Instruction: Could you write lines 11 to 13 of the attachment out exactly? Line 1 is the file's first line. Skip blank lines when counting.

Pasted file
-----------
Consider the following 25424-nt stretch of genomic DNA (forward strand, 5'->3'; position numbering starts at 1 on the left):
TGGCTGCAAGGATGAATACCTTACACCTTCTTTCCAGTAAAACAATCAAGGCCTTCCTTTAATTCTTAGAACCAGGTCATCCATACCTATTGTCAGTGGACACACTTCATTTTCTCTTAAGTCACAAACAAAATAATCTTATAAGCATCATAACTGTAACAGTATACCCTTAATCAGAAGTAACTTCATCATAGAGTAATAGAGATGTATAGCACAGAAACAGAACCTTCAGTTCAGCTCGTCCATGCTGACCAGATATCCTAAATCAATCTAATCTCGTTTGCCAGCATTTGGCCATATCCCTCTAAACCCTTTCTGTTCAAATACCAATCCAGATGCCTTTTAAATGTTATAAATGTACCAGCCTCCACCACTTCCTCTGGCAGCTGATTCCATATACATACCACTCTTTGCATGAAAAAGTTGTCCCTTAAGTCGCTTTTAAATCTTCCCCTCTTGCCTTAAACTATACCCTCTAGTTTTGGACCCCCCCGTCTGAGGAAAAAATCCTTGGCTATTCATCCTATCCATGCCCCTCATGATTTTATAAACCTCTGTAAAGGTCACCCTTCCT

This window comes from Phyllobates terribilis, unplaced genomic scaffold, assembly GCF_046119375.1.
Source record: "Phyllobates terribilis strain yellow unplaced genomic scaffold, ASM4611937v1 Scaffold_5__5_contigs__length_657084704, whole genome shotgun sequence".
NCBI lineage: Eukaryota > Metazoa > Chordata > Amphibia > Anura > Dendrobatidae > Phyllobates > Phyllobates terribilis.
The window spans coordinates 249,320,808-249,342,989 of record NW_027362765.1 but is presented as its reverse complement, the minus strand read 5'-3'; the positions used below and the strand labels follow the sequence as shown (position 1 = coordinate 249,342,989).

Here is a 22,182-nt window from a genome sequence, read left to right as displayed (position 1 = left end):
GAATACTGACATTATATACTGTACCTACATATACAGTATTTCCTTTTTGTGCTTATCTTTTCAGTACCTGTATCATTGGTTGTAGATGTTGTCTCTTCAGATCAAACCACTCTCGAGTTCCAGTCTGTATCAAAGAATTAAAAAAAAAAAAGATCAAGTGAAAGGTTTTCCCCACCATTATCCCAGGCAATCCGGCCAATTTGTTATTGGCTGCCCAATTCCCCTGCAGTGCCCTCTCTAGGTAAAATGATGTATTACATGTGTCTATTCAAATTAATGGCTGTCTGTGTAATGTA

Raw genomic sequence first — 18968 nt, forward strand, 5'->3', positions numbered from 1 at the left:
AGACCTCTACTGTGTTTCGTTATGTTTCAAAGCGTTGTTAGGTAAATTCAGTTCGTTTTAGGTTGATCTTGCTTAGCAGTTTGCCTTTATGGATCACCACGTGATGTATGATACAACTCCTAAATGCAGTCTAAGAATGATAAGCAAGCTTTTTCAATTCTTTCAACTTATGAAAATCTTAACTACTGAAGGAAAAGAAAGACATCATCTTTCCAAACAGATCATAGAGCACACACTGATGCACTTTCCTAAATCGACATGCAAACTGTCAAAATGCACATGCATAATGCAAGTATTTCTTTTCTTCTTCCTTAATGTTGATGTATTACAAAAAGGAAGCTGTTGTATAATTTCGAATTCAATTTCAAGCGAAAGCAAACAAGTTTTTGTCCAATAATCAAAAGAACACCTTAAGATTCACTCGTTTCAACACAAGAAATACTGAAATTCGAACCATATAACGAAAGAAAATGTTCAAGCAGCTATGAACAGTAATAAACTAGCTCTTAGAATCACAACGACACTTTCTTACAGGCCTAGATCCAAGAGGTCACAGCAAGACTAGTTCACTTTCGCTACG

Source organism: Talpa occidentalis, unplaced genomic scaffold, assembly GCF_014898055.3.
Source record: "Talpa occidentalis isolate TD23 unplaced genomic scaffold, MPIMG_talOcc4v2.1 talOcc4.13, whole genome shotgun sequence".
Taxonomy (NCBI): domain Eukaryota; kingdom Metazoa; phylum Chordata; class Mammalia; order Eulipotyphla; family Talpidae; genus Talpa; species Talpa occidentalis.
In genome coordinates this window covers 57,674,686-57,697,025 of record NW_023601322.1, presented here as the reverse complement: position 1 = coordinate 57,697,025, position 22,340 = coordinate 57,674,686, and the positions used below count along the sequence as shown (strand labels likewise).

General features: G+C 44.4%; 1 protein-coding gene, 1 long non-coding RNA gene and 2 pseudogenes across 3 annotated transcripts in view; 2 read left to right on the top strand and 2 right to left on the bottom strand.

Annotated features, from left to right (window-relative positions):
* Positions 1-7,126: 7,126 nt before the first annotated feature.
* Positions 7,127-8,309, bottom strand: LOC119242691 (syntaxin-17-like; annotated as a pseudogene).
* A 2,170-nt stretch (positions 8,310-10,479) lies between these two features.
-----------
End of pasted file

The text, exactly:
Source organism: Talpa occidentalis, unplaced genomic scaffold, assembly GCF_014898055.3.
Source record: "Talpa occidentalis isolate TD23 unplaced genomic scaffold, MPIMG_talOcc4v2.1 talOcc4.13, whole genome shotgun sequence".
Taxonomy (NCBI): domain Eukaryota; kingdom Metazoa; phylum Chordata; class Mammalia; order Eulipotyphla; family Talpidae; genus Talpa; species Talpa occidentalis.